Putting it negatively, the myth of eternal return states that a life which disappears once and for all, which does not return, is like a shadow, without weight, dead in advance, and whether it was horrible, beautiful, or sublime, its horror, sublimity, and beauty mean nothing. We need take no more note of it than of a war between two African kingdoms in the fourteenth century, a war that altered nothing in the destiny of the world, even if a hundred thousand blacks perished in excruciating torment.

Will the war between two African kingdoms in the fourteenth century itself be altered if it recurs again and again, in eternal return?

It will: it will become a solid mass, permanently protuberant, its inanity irreparable.

If the French Revolution were to recur eternally, French historians would be less proud of Robespierre. But because they deal with something that will not return, the bloody years of the Revolution have turned into mere words, theories, and discussions, have become lighter than feathers, frightening no one. There is an infinite difference between a Robespierre who occurs only once in history and a Robespierre who eternally returns, chopping off French heads.

Let us therefore agree that the idea of eternal return implies a perspective from which things appear other than as we know them: they appear without the mitigating circumstance of their transitory nature. This mitigating circumstance prevents us from coming to a verdict. For how can we condemn something that is ephemeral, in transit? In the sunset of dissolution, everything is illuminated by the aura of nostalgia, even the guillotine.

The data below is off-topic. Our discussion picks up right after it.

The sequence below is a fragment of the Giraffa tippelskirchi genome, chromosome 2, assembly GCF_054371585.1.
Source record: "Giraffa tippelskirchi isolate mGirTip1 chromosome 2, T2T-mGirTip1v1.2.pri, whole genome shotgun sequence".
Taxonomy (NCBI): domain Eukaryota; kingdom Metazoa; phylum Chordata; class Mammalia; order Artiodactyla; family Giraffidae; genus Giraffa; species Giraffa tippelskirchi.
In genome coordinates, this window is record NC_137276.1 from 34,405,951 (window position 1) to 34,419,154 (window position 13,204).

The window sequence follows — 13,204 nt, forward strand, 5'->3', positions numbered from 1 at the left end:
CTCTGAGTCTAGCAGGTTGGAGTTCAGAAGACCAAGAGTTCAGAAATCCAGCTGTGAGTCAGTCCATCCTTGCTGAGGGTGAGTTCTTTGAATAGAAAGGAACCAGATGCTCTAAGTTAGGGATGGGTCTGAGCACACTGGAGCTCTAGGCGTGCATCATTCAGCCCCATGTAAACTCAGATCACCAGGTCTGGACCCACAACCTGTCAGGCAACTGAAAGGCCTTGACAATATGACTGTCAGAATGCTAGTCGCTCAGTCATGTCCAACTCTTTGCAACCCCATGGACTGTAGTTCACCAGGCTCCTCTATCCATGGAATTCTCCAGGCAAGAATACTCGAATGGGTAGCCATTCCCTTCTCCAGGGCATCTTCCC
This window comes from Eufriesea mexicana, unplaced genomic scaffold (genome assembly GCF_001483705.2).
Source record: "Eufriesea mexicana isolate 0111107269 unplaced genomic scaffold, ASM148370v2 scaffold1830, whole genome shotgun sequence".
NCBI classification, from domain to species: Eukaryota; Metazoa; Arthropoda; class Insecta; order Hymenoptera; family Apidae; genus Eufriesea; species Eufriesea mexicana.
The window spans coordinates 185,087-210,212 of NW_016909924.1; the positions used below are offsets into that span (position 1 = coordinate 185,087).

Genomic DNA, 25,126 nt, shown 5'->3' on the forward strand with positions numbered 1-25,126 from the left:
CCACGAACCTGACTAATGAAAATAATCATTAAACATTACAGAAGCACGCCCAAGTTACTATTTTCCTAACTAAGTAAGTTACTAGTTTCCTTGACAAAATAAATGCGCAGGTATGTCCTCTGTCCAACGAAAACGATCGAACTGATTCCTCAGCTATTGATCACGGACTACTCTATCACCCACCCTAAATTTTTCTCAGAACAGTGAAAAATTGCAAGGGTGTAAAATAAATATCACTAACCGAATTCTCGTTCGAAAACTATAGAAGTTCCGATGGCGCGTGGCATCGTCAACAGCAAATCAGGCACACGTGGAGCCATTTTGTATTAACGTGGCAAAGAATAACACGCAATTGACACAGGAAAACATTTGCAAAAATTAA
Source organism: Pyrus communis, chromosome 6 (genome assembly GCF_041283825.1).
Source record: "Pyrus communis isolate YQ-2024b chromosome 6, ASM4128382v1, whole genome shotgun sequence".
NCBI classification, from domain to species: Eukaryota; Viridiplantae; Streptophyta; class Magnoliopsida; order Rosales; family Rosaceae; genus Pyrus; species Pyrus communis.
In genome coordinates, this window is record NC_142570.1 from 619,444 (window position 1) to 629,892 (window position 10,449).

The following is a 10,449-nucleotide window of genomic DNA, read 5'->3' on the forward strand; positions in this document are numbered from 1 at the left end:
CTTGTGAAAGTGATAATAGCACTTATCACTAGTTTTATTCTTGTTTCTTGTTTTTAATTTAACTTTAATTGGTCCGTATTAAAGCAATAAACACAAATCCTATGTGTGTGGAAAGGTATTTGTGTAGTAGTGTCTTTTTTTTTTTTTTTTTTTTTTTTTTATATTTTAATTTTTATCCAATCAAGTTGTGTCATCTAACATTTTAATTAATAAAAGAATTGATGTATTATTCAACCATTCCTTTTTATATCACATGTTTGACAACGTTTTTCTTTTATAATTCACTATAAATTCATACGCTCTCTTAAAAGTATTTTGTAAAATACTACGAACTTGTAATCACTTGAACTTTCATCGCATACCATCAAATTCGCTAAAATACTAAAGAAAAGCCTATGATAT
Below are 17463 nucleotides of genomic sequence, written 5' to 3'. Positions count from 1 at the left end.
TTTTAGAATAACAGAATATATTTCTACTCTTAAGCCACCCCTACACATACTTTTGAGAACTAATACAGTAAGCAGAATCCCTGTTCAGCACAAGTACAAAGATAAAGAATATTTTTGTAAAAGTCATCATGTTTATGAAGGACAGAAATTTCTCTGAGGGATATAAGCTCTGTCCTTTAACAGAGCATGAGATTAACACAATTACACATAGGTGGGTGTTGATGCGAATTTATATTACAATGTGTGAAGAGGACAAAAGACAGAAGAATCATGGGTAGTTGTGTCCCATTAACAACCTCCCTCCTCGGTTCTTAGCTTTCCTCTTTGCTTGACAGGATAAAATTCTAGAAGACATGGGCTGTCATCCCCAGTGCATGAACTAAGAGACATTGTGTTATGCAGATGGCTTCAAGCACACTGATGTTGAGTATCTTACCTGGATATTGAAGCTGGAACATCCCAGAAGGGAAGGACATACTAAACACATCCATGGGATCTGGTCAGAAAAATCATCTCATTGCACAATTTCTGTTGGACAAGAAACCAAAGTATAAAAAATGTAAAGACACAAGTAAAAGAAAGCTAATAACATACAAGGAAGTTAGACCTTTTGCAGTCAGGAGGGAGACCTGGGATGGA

Not long ago, I caught myself experiencing a most incredible sensation. Leafing through a book on Hitler, I was touched by some of his portraits: they reminded me of my childhood. I grew up during the war; several members of my family perished in Hitler's concentration camps; but what were their deaths compared with the memories of a lost period in my life, a period that would never return?

This reconciliation with Hitler reveals the profound moral perversity of a world that rests essentially on the nonexistence of return, for in this world everything is pardoned in advance and therefore everything cynically permitted.